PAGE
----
I am seventy-three, but I’m no Luddite. I have written all of my books on the computer, though it is not always a trouble-free process. Paragraph settings mysteriously change. Entire sections disappear. Instead of inserting words, I find myself deleting them. Still, with the aid of memory sticks, the miracle of copying and pasting, and the help of a somewhat tech-savvy wife, I always somehow put together a finished manuscript.
My publisher, House of Anansi Press, has blessed me when it comes to editors. Janie Yoon worked with me on my first twelve Ava Lee books, and Doug Richmond has now done two, along with the first two instalments of my Uncle Chow Tung series. Both of them have tolerated my aversion to electronic editing — a dislike that comes not from principle but from the fact that I truly connect with my books only when I hold them. So the editors will do their line edits by hand, bundle up the printed manuscript, and ship the pages to me. Then I input every change myself and often do quite a bit of rewriting along the way. It can be a messy process, yes, but it is one I love. It’s when a new book comes alive. Except this wasn’t exactly the case with my latest.
The Diamond Queen of Singapore was scheduled for an early July publication, but in early March, I learned it wasn’t going to happen. There was a virus-related issue with the printer, and physical copies wouldn’t be ready until August at best. To compensate, Anansi decided to fast-track the ebook version and set a May 26 release date.
I was in favour of fast-tracking, but there would be challenges. Instead of paper proofs, I received an electronic advance reading copy — with just two weeks to submit any changes. My first draft had been more than 500 pages, and we had edited it down to 360. I wasn’t completely sure we had taken out everything that we should have. Perhaps we had even taken out too much.
And the changes wouldn’t all be mine. Over the years, I have put together a crew of incredible first readers: a former spy, a former Toronto Star editor, a lawyer, a retired Hong Kong businessman, and three others — originally from Hong Kong, Taiwan, and Mainland China — who live in Burlington, Toronto, and New York. They help keep my books authentic, particularly when it comes to names, terms, and cultural references.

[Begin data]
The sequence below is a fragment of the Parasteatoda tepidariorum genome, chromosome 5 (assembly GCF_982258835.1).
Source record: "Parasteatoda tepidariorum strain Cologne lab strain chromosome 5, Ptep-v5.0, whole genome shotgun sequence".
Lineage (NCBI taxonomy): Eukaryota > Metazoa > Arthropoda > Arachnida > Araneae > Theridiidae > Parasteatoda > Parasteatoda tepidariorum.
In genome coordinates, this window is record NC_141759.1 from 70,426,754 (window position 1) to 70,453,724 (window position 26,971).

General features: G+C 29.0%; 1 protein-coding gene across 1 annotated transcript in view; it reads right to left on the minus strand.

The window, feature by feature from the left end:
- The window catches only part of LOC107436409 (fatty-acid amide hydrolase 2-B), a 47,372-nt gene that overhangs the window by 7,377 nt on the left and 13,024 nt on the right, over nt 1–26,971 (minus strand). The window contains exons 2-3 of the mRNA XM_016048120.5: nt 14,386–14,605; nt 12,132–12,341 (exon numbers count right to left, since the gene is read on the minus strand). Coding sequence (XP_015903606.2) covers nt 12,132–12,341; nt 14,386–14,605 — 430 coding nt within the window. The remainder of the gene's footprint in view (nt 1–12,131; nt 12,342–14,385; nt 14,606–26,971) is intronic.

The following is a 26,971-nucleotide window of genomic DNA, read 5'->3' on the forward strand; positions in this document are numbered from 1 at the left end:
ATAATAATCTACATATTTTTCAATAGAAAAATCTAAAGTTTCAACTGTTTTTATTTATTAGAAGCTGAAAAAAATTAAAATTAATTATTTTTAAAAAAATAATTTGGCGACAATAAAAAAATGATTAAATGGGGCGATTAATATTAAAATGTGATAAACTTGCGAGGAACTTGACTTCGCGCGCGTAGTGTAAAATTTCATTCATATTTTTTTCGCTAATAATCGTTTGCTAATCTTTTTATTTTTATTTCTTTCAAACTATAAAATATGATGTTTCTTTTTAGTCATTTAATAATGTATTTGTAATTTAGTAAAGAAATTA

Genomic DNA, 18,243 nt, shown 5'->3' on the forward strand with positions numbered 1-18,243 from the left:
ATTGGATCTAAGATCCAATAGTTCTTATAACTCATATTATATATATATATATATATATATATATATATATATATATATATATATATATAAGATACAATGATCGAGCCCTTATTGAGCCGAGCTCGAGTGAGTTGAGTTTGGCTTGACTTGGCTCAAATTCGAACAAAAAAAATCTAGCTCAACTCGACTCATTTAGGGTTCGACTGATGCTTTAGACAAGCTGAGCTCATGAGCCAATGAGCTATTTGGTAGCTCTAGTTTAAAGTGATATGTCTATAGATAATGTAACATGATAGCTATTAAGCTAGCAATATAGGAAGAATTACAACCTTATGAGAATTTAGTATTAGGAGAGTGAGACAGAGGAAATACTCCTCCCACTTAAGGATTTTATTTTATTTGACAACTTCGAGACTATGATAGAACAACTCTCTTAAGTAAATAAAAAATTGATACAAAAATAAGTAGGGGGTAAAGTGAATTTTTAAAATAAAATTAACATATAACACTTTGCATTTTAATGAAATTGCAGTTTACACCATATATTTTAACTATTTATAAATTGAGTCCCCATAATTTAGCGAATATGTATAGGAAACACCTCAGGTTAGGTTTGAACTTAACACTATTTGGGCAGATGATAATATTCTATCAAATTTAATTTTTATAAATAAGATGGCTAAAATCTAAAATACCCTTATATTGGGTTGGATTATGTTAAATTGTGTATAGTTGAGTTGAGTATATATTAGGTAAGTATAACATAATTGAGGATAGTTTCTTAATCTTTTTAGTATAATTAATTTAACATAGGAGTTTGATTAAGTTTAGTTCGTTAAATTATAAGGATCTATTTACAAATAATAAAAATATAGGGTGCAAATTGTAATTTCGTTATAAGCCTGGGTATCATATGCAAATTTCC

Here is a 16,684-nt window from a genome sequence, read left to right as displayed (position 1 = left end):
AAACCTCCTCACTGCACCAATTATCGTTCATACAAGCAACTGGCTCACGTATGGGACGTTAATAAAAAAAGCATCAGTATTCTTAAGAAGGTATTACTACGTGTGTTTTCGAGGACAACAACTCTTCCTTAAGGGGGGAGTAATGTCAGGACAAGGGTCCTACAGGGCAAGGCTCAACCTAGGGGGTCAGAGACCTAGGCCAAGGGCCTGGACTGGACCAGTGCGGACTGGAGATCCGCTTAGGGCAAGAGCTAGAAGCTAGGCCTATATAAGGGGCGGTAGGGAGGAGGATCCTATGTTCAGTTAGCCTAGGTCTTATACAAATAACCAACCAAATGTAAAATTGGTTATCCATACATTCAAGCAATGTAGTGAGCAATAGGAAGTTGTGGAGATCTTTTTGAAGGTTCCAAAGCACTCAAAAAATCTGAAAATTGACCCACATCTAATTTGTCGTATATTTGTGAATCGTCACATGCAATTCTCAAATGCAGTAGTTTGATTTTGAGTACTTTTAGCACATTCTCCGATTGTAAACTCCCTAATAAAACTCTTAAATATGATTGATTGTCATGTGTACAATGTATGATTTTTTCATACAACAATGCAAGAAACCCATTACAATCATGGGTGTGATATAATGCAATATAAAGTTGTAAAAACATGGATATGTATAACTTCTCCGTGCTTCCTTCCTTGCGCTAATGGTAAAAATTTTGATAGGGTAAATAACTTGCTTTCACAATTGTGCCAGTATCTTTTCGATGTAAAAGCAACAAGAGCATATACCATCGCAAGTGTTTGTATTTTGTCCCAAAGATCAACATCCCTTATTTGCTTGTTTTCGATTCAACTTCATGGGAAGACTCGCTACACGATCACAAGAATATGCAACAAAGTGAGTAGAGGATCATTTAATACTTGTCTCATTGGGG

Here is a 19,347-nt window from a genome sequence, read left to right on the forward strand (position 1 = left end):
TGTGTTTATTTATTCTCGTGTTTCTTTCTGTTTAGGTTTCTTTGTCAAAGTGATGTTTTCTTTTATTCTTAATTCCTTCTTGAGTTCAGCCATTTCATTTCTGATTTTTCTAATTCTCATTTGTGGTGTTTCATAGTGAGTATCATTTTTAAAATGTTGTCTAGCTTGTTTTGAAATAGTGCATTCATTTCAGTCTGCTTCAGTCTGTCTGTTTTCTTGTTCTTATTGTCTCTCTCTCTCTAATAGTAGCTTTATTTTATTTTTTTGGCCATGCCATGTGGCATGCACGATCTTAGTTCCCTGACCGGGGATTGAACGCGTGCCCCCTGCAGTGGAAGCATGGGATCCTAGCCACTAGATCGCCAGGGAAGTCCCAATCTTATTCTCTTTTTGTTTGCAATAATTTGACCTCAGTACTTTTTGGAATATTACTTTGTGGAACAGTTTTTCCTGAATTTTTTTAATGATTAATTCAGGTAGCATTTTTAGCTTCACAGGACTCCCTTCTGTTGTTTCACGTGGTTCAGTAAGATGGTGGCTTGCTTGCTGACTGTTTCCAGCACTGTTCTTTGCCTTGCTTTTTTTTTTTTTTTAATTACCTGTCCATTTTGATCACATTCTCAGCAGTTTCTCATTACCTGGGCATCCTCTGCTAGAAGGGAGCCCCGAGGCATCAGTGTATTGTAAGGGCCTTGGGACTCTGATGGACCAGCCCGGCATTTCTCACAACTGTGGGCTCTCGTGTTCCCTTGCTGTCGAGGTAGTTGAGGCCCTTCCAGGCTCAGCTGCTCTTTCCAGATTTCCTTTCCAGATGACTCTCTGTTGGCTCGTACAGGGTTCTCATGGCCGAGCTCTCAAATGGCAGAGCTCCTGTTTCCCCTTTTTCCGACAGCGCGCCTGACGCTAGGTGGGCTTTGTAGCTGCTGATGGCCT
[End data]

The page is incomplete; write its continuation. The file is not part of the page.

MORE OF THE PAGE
I emailed the crew immediately. To my delight, all of them were available and comfortable working with the electronic file, which left me as the sole paper holdout in a world where my regular print shop was closed. I couldn’t find another, but my son-in-law’s business had been deemed essential. And, luckily, he had a printer. We all went to work, and we beat Anansi’s deadline by several days. In total we made about 100 changes — some of them quite important.
While this was going on, my promotional schedule started to fall apart. One by one, the twelve events I had scheduled for the spring went by the wayside, forcing me to confront yet another technology. I have done literally hundreds of events over the last five years, and I’ve grown so comfortable in front of an audience that I really enjoy the experience. With live events gone and maybe not coming back any time soon, my publicist pitched the idea of virtual promotions.
Like many families, mine has started to hold weekly Zoom meetings during the crisis. My wife and kids always tell me that I am sitting either too close or too far away from my screen, that I’m speaking too loudly or too softly. (My grandkids tend to be kinder.) Even with my family, I feel incredibly self-conscious and uncomfortable. But I eventually committed to a pre-recorded video event with the Oakville Public Library.
The librarians surveyed their members and gave me eight questions to answer. I opened my laptop and filmed myself talking about my books. I stumbled and bumbled my way through, certain they’d ask me to redo it. They didn’t — although they said they’d have to do some “light editing.” I doubt I’ll watch the final version when they get around to posting it to their website; I’ll be too busy fretting about a live-streaming event the National Arts Centre has also convinced me to do.
So no, I’m not a Luddite. I just want bookstores and libraries and print shops and festivals to reopen, so that technology’s role in my life can go back to the bare minimum.